# Empirical & Structural Risk Minimization

So you said you want to train a classifier on your data set but you do not know what to optimize on. Let’s say you have the training data set X and its corresponding labels Y, so that you want to train your classifier f that maps incoming data point x (small x means only one data point in the whole set X, similarly for y) to the prediction f(x). You came up with that you can measure the difference between the true label y and the prediction f(x). So naturally you may want to calculate |y-f(x)| — this is absolute loss. The function to measure the loss can be denoted us L. In short, L(Y, f(X))=|Y-f(X)|. There are still many other losses, such as

• 0–1 Loss: L(Y, f(X)) = 1, if Y ≠ f(X) or 0 if Y = f(X),
• Quadratic Loss: L(Y, f(X)) = (Y−f(X))²
• Log-Likelihood Loss: L(Y,P(Y|X)) = −logP(Y|X)

Okay, so now you have picked any one loss listed above, how to use it? Very easy, just calculating the average of the losses of all data points in training set:

Note the h here stands for the f — our classifier. This function is called Empirical Risk Minimization (ERM).

However, if we want to use this classifier to classify the test data (new data points), what if the test data is very different from the training data? Let’s say, we train a object recognizer based on only indoor photos, how can we expect it perform well when showing it a outdoor picture? This is called overfitting — the classifier fit the training data points too perfect to fit the unseen “true” function which we actually want to fit. Fitting the data points by polynomial functions with different degree. The right-most plot shows the classifier fit the data points perfectly while the curve is obviously deviated from the true function which we want to fit. Credit: http://scikit-learn.org/stable/auto_examples/model_selection/plot_underfitting_overfitting.html.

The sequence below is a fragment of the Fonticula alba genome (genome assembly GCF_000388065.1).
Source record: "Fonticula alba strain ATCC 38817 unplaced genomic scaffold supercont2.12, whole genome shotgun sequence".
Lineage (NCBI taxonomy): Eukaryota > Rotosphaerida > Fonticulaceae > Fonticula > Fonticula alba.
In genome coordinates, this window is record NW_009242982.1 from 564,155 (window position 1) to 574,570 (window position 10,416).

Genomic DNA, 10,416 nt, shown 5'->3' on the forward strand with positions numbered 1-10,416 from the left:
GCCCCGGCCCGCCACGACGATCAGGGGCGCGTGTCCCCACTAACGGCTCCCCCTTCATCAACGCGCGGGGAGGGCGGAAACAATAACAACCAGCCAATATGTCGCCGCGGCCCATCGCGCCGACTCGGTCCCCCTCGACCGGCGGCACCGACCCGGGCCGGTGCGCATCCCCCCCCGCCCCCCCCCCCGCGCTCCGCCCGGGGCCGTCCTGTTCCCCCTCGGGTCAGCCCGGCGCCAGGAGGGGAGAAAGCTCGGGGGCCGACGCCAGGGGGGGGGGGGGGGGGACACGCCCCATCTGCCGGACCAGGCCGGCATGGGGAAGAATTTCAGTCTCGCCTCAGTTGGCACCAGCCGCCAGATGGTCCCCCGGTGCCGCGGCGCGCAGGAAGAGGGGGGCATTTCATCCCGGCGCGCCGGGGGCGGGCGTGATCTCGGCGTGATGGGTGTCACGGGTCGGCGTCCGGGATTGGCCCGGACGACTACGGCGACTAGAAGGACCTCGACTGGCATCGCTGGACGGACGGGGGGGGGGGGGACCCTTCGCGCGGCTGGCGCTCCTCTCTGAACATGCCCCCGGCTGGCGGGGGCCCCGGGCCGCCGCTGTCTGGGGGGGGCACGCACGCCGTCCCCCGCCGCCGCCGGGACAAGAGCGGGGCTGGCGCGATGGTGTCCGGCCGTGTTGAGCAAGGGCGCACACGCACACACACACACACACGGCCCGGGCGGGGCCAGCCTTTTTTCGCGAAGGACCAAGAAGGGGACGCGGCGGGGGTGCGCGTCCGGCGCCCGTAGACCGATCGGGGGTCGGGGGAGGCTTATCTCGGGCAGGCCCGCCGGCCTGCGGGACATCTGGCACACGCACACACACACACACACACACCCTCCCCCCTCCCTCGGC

From the plot above it is obvious to see that we can prevent the classifier from overfitting by restricting its complexity. By introducing the regularizer λJ(f) as a penalty term to the equation, the risk function becomes